A Proposal on Rabbit Farming as a Veritable Tool for Economic Empowerment
According to United State Department of Agriculture, circular Number 549 results, extensive test had proved that domestic rabbit meat is the most nutritious meat known to man. It is the only all white meat that has cholesterol levels and fat percentage at a much lower level than chicken, turkey, beef, or pork meat. Compared cholesterol level showed that rabbit meat has 82mg, chicken has 110mg, beef has 115mg and mutton has 125mg per 8 ounces serving of all the mentioned meat. Nutritional Value of Rabbit Meat, Issue Number 5 (2004) state that rabbit meat is fit to provide special diet for people having heart diseases and for the aged. Rabbit from farm to table can be as fresh or frozen rabbit meat which is sold all year round. Rabbit sold in United State of America as food are labeled as fryer they are young rabbit weighing between 1.5 to 3.5 pounds and at less than 12 weeks of age. The flesh is tender, fine grained and pearly pink color should be cooked as young poultry. Mature rabbits are labeled as roasters, they weigh over 4 pounds at over 8 months of age. The flesh is firm, coarse grained and is slightly darker in color and less tender, stewing would be better. The inner organs, the liver and the heart are called Giblets.
History about rabbits keeping
National statistics do not include rabbit production and the few basic statistics from (FAO 2008) survey suggested a possible world output of roughly 1 million tonnes of carcasses which would mean a per capita consumption of approximately 200 g of rabbit meat per person. Albama University (1989) documented a historical description of how rabbit keeping started in the world.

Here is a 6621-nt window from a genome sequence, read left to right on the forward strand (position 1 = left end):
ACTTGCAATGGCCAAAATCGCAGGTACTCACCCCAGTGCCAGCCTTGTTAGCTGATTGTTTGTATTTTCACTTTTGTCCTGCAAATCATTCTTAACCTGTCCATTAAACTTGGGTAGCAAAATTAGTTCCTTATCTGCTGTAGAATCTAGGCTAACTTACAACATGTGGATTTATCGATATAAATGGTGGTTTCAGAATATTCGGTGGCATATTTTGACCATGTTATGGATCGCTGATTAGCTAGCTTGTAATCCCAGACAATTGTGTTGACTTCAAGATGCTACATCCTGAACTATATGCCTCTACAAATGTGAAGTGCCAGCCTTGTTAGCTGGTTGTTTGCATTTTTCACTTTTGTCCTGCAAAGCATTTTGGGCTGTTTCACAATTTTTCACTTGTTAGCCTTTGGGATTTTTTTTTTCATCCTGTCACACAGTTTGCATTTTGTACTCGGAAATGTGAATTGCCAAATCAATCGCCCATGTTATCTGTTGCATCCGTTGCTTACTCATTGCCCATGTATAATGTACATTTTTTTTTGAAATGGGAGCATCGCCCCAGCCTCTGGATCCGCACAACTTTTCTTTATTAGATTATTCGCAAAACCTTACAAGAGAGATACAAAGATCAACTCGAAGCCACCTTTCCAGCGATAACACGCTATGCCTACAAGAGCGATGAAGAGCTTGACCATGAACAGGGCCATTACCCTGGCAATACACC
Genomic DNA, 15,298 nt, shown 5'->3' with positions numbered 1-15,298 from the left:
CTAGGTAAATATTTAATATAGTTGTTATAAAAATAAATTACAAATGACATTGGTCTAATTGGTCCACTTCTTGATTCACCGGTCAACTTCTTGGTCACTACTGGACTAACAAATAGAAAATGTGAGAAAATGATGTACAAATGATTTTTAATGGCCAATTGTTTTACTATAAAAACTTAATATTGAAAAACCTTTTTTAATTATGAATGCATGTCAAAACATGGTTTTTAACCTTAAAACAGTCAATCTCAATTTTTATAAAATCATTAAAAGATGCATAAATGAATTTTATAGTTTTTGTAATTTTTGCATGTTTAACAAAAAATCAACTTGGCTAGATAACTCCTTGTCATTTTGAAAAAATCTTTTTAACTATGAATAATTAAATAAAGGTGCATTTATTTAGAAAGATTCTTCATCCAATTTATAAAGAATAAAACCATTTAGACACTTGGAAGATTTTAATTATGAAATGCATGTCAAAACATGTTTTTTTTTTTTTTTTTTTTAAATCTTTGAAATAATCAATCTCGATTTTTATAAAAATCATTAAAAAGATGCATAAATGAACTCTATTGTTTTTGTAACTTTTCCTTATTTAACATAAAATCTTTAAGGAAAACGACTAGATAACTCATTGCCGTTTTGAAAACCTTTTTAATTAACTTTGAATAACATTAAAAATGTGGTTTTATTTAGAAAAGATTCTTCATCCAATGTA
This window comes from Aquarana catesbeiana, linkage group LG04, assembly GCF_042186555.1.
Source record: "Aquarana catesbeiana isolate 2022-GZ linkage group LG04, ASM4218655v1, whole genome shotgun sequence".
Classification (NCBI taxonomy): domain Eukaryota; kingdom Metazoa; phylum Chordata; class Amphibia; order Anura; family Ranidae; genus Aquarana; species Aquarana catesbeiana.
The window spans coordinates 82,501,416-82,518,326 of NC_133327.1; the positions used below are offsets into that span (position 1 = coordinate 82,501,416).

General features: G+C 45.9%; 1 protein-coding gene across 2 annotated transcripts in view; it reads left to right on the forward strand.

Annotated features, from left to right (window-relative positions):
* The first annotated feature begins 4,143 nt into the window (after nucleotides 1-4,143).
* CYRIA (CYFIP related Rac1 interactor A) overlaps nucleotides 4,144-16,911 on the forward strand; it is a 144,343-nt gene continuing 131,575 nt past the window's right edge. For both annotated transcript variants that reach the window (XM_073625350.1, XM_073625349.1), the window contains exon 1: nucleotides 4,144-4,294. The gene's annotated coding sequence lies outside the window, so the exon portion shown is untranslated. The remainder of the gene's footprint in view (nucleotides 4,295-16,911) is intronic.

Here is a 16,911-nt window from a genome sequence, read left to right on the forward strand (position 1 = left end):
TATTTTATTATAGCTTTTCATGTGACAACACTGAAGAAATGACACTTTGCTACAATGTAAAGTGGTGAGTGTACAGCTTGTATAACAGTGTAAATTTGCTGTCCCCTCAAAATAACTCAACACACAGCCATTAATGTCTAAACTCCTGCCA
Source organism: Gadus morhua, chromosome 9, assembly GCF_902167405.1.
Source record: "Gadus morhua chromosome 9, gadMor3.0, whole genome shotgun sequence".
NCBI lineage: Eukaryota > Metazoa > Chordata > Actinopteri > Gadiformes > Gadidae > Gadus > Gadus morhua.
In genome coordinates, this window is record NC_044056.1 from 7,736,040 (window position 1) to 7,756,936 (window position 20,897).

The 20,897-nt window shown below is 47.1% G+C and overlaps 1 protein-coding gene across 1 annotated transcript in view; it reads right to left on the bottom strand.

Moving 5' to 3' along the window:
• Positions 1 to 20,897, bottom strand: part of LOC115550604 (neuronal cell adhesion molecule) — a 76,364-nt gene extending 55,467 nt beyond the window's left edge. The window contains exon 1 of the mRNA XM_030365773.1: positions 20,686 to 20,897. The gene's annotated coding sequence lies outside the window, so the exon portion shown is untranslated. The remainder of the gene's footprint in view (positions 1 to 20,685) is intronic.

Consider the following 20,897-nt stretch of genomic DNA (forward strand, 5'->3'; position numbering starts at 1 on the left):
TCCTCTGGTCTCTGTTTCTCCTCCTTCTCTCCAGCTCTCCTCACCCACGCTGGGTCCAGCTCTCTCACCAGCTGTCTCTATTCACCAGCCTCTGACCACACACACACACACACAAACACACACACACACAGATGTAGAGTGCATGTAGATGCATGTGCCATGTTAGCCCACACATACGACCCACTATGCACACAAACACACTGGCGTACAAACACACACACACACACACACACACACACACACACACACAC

The document analyzes that the wild rabbit Oryctolagus cuniculus of southern Europe and North Africa was discovered by Phoenicians (Greeks) when they reached the shores of Spain about 1000 BC. The Romans contributed to spreading of the rabbit throughout the Roman Empire as a game animal which was a better alternative as it saved waste over bigger animals’, because the hunted rabbit was all eaten since there was no refrigeration. In the sixteenth century there was a first indication of controlled breeding as domestication was started by the monks, since it provided them with a more delectable dish than the tougher wild rabbit which then spread across France, Italy, Flanders and England. Albama University records that an organisation (Agricola 1595) had mentioned the existence of grey-brown (wild), white, black, piebald (black and white) and ash-grey rabbits while (Olivier de Serres 1606) classified three types of rabbit: the wild rabbit, the semi-wild or “warren” rabbit raised inside walls or ditches, and the domesticated or hutch-bred rabbit. Rabbit rearing in hutches (domestication) sprang up all over rural Western Europe and also in city suburbs where they were kept in the back yard together with poultry. European colonial expansion saw the introduction of the rabbit in many countries where it was unknown, such as Australia and New Zealand. Sailing vessels distributed rabbits on islands in various sea lanes to be used as a source of food by sailors’.